Report on Soputan (Indonesia) — 30 July-5 August 2003
Smithsonian / US Geological Survey Weekly Volcanic Activity Report,
30 July-5 August 2003
Managing Editor: Gari Mayberry
Please cite this report as:
Global Volcanism Program, 2003. Report on Soputan (Indonesia). In: Mayberry, G (ed.), Weekly Volcanic Activity Report, 30 July-5 August 2003. Smithsonian Institution and US Geological Survey.
1.112°N, 124.737°E; summit elev. 1785 m
All times are local (unless otherwise noted)
Activity decreased at Soputan after an eruption occurred on 18 July. During 21-25 July, incandescent lava on the volcano's W slope gradually cooled and on 22 July volcanic tremor stopped. Ash explosions sporadically occurred, but their density and maximum height decreased. Small-amplitude tremor was continuously recorded. As of 25 July the Alert Level at Soputan was at 2 (on a scale of 1-4).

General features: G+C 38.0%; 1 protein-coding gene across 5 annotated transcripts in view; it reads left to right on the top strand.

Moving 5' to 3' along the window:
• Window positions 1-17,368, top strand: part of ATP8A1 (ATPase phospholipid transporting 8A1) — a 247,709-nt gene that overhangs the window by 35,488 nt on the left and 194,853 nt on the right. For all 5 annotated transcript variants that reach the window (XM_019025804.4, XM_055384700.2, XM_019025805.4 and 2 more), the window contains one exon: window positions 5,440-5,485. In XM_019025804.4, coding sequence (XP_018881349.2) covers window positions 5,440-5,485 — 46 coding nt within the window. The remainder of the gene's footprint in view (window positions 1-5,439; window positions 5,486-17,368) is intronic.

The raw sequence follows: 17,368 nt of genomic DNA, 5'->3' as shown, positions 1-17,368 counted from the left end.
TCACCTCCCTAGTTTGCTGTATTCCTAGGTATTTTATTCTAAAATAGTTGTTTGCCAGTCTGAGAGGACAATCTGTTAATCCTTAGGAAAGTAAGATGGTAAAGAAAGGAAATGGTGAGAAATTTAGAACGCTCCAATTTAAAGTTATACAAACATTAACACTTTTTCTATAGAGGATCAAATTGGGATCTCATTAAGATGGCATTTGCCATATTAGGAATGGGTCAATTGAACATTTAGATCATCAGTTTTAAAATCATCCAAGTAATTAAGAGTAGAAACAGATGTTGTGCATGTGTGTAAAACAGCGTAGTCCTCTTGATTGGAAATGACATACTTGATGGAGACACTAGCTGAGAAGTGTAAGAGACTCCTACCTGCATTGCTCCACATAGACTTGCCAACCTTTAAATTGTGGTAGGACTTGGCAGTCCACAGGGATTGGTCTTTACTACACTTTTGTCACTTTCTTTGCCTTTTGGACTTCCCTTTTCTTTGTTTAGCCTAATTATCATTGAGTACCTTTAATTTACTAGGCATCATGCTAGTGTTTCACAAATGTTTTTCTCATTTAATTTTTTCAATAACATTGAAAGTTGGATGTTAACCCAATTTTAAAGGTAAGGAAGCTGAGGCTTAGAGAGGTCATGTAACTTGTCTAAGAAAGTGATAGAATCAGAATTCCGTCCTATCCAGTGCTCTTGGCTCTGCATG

Geological Summary. The Soputan stratovolcano on the southern rim of the Quaternary Tondano caldera on the northern arm of Sulawesi Island is one of Sulawesi's most active volcanoes. The youthful, largely unvegetated volcano is the only active cone in the Sempu-Soputan volcanic complex, which includes the Soputan caldera, Rindengan, and Manimporok (3.5 km ESE). Kawah Masem maar was formed in the W part of the caldera and contains a crater lake; sulfur has been extracted from fumarolic areas in the maar since 1938. Recent eruptions have originated at both the summit crater and Aeseput, a prominent NE-flank vent that formed in 1906 and was the source of intermittent major lava flows until 1924.